CHESTER STEAM LAUNDRY. VICTORIA ROAD (CliOSB BT THE NORTHGAT* STATION). AU the arrangements are GI tke moat approved I modern system for Washing, Ironing, Drying, Packing, &o., and the management most effioient. W. H. LIPSHAM, Secretary & General Manager (Chester Steam Laundry Co., Ltd.). Iiir Inspection is specially invited on any day excepting Mondays and Saturdays. TELEPHONE 68. EVANS & CO., WINE & SPIRIT MERCHANTS, THE EASTGATE, CHESTER. WINES & SPIRITS OF FINEST QUALITY. FINDLATER'S NOURISHING STOUT. HEINEKEN'S LAGER BEER. BASS' PALE ALE. PRICE LIST ON APPLICATION.
CHESHIRE I COUNTY COUNCILLOR RESIGNS. I VACANCY IN WIRRAL. I Mr. Colling wood Hope, who represents the II Neston District on the Cheshire County Council, has resigned his seat.
THE IMPERIAL YEOMANRY. I RECRUITING AT CHESTER. The following telegram was received on Thursday morning at the Yeomanry Office, Chester, from the War Office .-—" War Office will shortly publish Royal Warrant authorising enlistment of drafts for Imperial Yeomanry up to 5,000 men, pay five shillings per diem from date of attestation. Also returns mess- ing and other allowances as for cavalry. War Office provides clothing, saddlery, arms, and horses. Enlistment holds good for one year, or if the war last longer for the war. Please make all, necessary arrangements to start recruiting on receipt of the Royal Warrant and Army Order which may issue on Friday. A limited number of commissions as second lieutenants will be granted." On enquiry at the Yeomanry Office yesterday (Friday) morning, our representative was informed that the warrant authorising the enlistment of men had not yet been received, but already the names of twenty candidates, in- cluding several Chester men, have been received. It is evident that there promises to be no difficulty in obtaining sufficient recruits. The comparatively handsome rate of pay offered will doubtless induce large numbers to offer them- selves for service. B.-P.'S MOUNTED POLICE. Fifty candidates for Baden-Powell's South African Mounted Police have presented themselves at the Imperial Yeomanry offices at Chester. The men are being medically examined at the Castle, and they will be tested in horsemanship on the Roodee, and in shooting at Wrexham. Those who pass will be despatched from Liverpool to South Africa in about a month's time.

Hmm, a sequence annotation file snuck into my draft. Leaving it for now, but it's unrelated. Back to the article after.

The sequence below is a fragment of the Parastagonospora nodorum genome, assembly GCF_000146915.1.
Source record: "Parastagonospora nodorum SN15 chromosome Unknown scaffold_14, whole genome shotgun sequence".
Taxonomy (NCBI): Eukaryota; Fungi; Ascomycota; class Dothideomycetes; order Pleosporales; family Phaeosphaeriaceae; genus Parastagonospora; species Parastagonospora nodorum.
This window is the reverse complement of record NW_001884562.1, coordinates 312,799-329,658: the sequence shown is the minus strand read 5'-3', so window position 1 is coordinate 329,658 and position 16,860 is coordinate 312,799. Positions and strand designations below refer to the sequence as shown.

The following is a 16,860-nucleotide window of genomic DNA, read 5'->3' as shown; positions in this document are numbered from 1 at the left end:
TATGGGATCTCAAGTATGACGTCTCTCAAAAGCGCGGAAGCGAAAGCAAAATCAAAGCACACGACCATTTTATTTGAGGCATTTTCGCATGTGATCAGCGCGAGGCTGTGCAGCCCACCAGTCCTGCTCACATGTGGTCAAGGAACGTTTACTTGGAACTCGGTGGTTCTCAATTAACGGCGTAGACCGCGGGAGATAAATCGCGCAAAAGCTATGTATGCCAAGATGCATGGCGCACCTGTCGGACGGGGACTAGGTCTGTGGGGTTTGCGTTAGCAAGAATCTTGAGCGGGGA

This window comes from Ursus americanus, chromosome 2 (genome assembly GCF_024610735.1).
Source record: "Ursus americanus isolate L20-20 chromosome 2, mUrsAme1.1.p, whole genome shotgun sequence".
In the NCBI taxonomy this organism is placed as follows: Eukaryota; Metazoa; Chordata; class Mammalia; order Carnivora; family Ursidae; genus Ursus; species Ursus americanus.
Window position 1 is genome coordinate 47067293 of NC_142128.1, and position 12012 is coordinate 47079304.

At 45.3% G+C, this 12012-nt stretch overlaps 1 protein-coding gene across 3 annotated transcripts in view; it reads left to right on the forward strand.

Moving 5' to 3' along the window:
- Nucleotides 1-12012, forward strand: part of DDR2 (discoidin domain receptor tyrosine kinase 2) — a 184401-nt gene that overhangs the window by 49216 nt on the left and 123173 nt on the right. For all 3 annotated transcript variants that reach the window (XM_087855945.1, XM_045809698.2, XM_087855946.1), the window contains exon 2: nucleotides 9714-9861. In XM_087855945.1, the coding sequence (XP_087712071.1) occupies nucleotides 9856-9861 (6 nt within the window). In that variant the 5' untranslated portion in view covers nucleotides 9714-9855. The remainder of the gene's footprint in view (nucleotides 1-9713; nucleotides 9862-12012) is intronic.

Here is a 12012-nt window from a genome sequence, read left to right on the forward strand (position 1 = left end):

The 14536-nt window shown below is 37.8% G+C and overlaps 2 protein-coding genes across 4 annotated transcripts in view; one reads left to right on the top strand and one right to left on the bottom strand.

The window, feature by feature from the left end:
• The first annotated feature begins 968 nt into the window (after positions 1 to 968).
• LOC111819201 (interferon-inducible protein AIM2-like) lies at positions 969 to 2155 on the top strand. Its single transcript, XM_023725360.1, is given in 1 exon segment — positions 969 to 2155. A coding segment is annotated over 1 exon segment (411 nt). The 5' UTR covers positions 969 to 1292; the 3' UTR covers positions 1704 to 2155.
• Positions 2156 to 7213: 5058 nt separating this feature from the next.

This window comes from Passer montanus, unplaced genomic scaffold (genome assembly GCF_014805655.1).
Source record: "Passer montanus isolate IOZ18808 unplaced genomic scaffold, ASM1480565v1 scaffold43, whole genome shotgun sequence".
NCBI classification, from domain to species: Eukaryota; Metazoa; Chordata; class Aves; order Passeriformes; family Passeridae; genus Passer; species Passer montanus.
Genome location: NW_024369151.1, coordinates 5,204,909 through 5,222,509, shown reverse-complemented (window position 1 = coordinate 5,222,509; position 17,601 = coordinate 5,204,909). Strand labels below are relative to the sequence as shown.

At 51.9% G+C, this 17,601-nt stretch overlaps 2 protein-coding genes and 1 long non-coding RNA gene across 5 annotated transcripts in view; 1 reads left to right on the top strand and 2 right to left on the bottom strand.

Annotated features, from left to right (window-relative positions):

NATIONAL AGRICULTURAL I UNION. The adjourned general meeting of the National Agricultural Union was held on Wednesday at Anderton's Hotel, the president, Mr. R. A. Yer- burgh, M.P., in the chair.—Mr. Yerburgh, in moving the first resolution for the re-construction of the union, explained that since the last meeting the General Purposes Committee had decided to some extent to extend the objects of the new society so that it might include almost every mat- ter connected with the farming industry, and he hoped the members present would adopt the rules which had been for some years in use by two other important agricultural societies so as to save valuable time and enable the new society to com- mence work as soon as possible. As a proof of the support already given, and likely to be given, to the new society, £ 150 in annual subscriptions had already been received for the current year-After a short dis- cussion resolutions were passed to the effect that the National Agricultural Union be dissolved on March 1, and that it be immediately re-constituted under the name of the National Agricultural Or- ganisation Society under the Industrial and Provident Societies' Acts; that the first committee of the new society should consist of Mr. R. A. Yerburgh, M.P., chairman, Mr. Lawrence Hardy, M.P., Mr. D'Arcy Wyvill, Mr. R. Orlebar, Col. Fry, Mr. Nowell Harvey, Mr. E. Lord, Mr. R. Vigars and Mr. St. John Phillips, with power to add to their number.—On the motion of Mr. Nowell Harvey, seconded by Colonel Goodall, it was decided "That the objects of the new society shall be to carry on the industries, trades or busi- nesses of accountants, publishers and commercial and agricultural advisers and agents, with a view to secure the co-operation of all connected with the land, whether as owners, occupiers or labourers, and to promote the formation of agricultural co- operative societies for the purchase of requisites, for the sale of produce, for agricultural credit banking, and insurance, and for all other forms of co-operation for the benefit of agriculturists."